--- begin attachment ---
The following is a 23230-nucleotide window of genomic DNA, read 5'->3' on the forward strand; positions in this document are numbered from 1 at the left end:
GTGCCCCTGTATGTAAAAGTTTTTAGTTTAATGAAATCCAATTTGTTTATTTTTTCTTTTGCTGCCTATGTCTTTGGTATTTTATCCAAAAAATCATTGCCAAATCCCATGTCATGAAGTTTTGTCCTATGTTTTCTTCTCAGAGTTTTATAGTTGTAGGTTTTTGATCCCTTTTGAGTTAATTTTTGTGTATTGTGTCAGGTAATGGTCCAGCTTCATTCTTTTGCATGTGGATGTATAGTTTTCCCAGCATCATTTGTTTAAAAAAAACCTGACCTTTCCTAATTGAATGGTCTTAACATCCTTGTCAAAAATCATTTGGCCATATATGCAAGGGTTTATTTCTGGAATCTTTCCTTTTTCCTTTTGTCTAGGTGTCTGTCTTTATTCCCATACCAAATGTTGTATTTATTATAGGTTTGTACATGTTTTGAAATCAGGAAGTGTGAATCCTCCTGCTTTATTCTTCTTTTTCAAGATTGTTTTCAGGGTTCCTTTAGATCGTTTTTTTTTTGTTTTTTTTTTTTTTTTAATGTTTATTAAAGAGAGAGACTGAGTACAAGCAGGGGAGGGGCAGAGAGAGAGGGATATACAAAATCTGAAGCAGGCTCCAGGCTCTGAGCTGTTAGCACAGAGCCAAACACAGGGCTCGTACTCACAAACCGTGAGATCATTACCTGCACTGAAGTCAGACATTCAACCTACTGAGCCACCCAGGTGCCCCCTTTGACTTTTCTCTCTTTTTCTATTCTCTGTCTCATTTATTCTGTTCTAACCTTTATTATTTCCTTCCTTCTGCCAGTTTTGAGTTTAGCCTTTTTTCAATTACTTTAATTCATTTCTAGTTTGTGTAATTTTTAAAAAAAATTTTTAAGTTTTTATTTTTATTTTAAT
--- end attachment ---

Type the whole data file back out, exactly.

The following is a 23230-nucleotide window of genomic DNA, read 5'->3' on the forward strand; positions in this document are numbered from 1 at the left end:
GTGCCCCTGTATGTAAAAGTTTTTAGTTTAATGAAATCCAATTTGTTTATTTTTTCTTTTGCTGCCTATGTCTTTGGTATTTTATCCAAAAAATCATTGCCAAATCCCATGTCATGAAGTTTTGTCCTATGTTTTCTTCTCAGAGTTTTATAGTTGTAGGTTTTTGATCCCTTTTGAGTTAATTTTTGTGTATTGTGTCAGGTAATGGTCCAGCTTCATTCTTTTGCATGTGGATGTATAGTTTTCCCAGCATCATTTGTTTAAAAAAAACCTGACCTTTCCTAATTGAATGGTCTTAACATCCTTGTCAAAAATCATTTGGCCATATATGCAAGGGTTTATTTCTGGAATCTTTCCTTTTTCCTTTTGTCTAGGTGTCTGTCTTTATTCCCATACCAAATGTTGTATTTATTATAGGTTTGTACATGTTTTGAAATCAGGAAGTGTGAATCCTCCTGCTTTATTCTTCTTTTTCAAGATTGTTTTCAGGGTTCCTTTAGATCGTTTTTTTTTTGTTTTTTTTTTTTTTTTAATGTTTATTAAAGAGAGAGACTGAGTACAAGCAGGGGAGGGGCAGAGAGAGAGGGATATACAAAATCTGAAGCAGGCTCCAGGCTCTGAGCTGTTAGCACAGAGCCAAACACAGGGCTCGTACTCACAAACCGTGAGATCATTACCTGCACTGAAGTCAGACATTCAACCTACTGAGCCACCCAGGTGCCCCCTTTGACTTTTCTCTCTTTTTCTATTCTCTGTCTCATTTATTCTGTTCTAACCTTTATTATTTCCTTCCTTCTGCCAGTTTTGAGTTTAGCCTTTTTTCAATTACTTTAATTCATTTCTAGTTTGTGTAATTTTTAAAAAAAATTTTTAAGTTTTTATTTTTATTTTAAT